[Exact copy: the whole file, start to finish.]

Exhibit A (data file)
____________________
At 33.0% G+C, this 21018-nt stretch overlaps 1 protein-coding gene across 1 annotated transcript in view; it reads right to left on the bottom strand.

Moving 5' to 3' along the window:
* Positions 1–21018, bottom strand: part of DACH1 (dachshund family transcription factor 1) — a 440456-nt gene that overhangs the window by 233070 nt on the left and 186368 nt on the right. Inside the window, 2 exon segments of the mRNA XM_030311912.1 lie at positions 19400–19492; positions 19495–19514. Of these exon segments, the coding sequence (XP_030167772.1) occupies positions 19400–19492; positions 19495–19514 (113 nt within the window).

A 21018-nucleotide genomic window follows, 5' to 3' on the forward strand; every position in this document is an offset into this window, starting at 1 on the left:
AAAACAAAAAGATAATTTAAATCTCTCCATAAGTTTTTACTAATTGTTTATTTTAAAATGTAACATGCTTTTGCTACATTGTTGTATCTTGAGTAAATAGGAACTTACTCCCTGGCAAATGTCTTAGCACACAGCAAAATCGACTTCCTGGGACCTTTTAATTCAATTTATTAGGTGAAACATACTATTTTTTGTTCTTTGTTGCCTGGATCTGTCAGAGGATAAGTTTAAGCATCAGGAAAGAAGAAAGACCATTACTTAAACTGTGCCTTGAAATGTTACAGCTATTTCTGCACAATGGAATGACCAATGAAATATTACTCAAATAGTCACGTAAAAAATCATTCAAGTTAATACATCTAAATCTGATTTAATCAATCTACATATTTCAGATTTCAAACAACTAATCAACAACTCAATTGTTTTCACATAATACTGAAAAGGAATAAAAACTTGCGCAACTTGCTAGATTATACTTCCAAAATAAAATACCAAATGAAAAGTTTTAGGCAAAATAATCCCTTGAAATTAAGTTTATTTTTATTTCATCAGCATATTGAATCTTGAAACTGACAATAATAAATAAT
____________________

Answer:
At 33.0% G+C, this 21018-nt stretch overlaps 1 protein-coding gene across 1 annotated transcript in view; it reads right to left on the bottom strand.

Moving 5' to 3' along the window:
* Positions 1–21018, bottom strand: part of DACH1 (dachshund family transcription factor 1) — a 440456-nt gene that overhangs the window by 233070 nt on the left and 186368 nt on the right. Inside the window, 2 exon segments of the mRNA XM_030311912.1 lie at positions 19400–19492; positions 19495–19514. Of these exon segments, the coding sequence (XP_030167772.1) occupies positions 19400–19492; positions 19495–19514 (113 nt within the window).

A 21018-nucleotide genomic window follows, 5' to 3' on the forward strand; every position in this document is an offset into this window, starting at 1 on the left:
AAAACAAAAAGATAATTTAAATCTCTCCATAAGTTTTTACTAATTGTTTATTTTAAAATGTAACATGCTTTTGCTACATTGTTGTATCTTGAGTAAATAGGAACTTACTCCCTGGCAAATGTCTTAGCACACAGCAAAATCGACTTCCTGGGACCTTTTAATTCAATTTATTAGGTGAAACATACTATTTTTTGTTCTTTGTTGCCTGGATCTGTCAGAGGATAAGTTTAAGCATCAGGAAAGAAGAAAGACCATTACTTAAACTGTGCCTTGAAATGTTACAGCTATTTCTGCACAATGGAATGACCAATGAAATATTACTCAAATAGTCACGTAAAAAATCATTCAAGTTAATACATCTAAATCTGATTTAATCAATCTACATATTTCAGATTTCAAACAACTAATCAACAACTCAATTGTTTTCACATAATACTGAAAAGGAATAAAAACTTGCGCAACTTGCTAGATTATACTTCCAAAATAAAATACCAAATGAAAAGTTTTAGGCAAAATAATCCCTTGAAATTAAGTTTATTTTTATTTCATCAGCATATTGAATCTTGAAACTGACAATAATAAATAAT